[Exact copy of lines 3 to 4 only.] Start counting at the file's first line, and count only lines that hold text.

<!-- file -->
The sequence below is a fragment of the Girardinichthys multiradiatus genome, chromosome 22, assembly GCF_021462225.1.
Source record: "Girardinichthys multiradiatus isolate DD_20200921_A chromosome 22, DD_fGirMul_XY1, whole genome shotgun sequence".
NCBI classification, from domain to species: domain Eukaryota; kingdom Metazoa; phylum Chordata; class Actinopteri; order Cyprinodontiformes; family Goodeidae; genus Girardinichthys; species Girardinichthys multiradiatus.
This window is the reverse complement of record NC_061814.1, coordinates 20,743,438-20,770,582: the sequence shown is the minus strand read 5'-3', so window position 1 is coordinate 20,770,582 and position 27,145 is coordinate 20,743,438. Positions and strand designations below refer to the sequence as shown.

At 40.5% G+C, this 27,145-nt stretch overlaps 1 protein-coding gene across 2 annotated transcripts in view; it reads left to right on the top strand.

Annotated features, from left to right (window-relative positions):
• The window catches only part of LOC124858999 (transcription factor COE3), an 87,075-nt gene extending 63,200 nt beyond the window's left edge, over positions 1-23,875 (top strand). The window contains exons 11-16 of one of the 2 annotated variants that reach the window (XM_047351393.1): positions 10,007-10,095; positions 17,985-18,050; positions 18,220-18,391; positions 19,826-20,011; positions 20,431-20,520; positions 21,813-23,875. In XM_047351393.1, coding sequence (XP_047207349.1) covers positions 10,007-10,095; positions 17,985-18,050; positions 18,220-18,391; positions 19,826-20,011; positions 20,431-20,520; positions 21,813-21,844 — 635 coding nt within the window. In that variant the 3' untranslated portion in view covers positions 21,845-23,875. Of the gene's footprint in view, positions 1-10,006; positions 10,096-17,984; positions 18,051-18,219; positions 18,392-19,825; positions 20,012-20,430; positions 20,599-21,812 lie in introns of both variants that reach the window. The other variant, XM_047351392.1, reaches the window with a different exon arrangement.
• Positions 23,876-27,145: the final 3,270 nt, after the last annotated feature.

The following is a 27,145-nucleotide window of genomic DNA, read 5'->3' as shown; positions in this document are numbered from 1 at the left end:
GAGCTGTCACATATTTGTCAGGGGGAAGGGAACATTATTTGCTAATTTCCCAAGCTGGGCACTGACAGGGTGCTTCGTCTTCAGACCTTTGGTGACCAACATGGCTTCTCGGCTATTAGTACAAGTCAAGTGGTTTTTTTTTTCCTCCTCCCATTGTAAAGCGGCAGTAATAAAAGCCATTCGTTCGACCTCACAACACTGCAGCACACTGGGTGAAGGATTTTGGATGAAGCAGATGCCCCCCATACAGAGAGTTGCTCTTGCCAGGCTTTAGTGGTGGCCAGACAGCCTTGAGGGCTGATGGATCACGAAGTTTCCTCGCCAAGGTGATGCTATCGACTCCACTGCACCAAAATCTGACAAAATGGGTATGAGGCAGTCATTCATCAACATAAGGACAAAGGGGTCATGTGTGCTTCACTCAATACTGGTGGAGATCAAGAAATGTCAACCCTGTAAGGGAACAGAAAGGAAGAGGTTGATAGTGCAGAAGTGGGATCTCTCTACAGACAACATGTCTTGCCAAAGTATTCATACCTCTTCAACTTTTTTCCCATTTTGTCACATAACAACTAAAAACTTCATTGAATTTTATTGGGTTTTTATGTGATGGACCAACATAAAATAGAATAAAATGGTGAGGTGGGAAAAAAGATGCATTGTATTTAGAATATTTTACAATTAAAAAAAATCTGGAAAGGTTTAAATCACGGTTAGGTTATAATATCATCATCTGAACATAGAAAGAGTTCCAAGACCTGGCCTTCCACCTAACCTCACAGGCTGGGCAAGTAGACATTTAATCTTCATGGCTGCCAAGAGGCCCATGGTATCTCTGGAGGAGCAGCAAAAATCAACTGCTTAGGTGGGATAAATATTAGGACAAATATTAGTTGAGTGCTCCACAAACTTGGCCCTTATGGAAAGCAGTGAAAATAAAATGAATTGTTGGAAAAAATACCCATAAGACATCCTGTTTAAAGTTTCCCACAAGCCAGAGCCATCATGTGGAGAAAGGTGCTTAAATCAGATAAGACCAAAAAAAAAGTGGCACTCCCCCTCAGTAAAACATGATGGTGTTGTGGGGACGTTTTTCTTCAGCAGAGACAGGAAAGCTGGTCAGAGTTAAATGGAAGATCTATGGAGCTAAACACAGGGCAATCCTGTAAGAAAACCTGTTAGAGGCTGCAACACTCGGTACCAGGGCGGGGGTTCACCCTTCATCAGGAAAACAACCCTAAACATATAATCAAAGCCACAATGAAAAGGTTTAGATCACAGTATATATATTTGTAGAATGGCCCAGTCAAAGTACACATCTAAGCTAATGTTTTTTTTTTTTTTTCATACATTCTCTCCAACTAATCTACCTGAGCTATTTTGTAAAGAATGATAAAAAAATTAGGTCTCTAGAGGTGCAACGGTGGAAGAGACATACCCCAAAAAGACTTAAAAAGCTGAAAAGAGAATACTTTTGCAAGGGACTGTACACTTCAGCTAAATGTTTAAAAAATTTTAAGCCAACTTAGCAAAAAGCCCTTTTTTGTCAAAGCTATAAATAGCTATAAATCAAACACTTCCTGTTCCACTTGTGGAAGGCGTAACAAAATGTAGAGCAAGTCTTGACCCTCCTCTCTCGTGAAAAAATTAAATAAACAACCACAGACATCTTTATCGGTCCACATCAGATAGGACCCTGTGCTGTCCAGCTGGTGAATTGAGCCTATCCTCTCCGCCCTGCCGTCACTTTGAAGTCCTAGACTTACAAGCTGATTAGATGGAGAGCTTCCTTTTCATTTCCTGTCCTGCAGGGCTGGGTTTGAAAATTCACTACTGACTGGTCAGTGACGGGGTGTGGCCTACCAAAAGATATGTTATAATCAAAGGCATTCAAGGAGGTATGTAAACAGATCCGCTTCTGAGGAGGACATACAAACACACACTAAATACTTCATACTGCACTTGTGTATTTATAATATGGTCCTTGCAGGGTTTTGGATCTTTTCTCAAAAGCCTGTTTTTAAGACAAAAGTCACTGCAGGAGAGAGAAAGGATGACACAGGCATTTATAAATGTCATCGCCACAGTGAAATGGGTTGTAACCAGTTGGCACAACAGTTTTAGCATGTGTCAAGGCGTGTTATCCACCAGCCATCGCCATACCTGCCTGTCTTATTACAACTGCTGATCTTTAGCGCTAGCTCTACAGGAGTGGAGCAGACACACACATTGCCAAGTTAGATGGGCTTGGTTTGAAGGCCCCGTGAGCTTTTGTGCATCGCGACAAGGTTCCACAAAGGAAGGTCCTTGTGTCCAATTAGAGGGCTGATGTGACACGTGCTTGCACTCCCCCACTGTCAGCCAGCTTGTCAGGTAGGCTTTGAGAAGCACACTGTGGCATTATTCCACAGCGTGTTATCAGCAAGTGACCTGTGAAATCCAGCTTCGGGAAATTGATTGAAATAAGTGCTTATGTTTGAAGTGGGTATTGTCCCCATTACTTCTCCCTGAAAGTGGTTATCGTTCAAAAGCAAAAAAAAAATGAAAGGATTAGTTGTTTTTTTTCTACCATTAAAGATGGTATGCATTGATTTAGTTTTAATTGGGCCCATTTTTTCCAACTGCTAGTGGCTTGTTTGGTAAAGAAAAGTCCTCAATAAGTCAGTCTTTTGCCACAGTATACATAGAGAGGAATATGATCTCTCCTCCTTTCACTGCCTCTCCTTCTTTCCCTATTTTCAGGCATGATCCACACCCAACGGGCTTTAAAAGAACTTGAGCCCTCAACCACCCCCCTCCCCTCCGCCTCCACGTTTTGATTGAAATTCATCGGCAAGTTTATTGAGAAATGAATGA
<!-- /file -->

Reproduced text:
NCBI classification, from domain to species: domain Eukaryota; kingdom Metazoa; phylum Chordata; class Actinopteri; order Cyprinodontiformes; family Goodeidae; genus Girardinichthys; species Girardinichthys multiradiatus.
This window is the reverse complement of record NC_061814.1, coordinates 20,743,438-20,770,582: the sequence shown is the minus strand read 5'-3', so window position 1 is coordinate 20,770,582 and position 27,145 is coordinate 20,743,438. Positions and strand designations below refer to the sequence as shown.